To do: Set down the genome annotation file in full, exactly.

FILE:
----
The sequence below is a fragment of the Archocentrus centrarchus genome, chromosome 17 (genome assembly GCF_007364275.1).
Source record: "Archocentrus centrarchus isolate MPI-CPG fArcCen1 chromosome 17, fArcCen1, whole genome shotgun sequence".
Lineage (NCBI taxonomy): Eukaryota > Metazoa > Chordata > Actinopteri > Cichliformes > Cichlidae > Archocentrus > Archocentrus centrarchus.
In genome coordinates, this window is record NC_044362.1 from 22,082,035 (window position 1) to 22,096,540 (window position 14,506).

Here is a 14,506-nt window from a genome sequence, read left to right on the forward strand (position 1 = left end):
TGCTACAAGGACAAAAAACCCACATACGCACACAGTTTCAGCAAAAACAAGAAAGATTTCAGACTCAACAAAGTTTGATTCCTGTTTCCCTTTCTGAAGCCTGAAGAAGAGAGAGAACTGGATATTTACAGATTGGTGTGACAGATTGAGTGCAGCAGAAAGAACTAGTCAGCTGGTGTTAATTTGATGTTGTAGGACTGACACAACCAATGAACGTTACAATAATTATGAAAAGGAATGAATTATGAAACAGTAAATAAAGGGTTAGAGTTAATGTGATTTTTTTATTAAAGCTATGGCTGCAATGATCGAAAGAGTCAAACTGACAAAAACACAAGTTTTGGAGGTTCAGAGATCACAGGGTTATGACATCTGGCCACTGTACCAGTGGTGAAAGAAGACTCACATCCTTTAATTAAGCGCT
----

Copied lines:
The sequence below is a fragment of the Archocentrus centrarchus genome, chromosome 17 (genome assembly GCF_007364275.1).
Source record: "Archocentrus centrarchus isolate MPI-CPG fArcCen1 chromosome 17, fArcCen1, whole genome shotgun sequence".
Lineage (NCBI taxonomy): Eukaryota > Metazoa > Chordata > Actinopteri > Cichliformes > Cichlidae > Archocentrus > Archocentrus centrarchus.
In genome coordinates, this window is record NC_044362.1 from 22,082,035 (window position 1) to 22,096,540 (window position 14,506).

Here is a 14,506-nt window from a genome sequence, read left to right on the forward strand (position 1 = left end):
TGCTACAAGGACAAAAAACCCACATACGCACACAGTTTCAGCAAAAACAAGAAAGATTTCAGACTCAACAAAGTTTGATTCCTGTTTCCCTTTCTGAAGCCTGAAGAAGAGAGAGAACTGGATATTTACAGATTGGTGTGACAGATTGAGTGCAGCAGAAAGAACTAGTCAGCTGGTGTTAATTTGATGTTGTAGGACTGACACAACCAATGAACGTTACAATAATTATGAAAAGGAATGAATTATGAAACAGTAAATAAAGGGTTAGAGTTAATGTGATTTTTTTATTAAAGCTATGGCTGCAATGATCGAAAGAGTCAAACTGACAAAAACACAAGTTTTGGAGGTTCAGAGATCACAGGGTTATGACATCTGGCCACTGTACCAGTGGTGAAAGAAGACTCACATCCTTTAATTAAGCGCT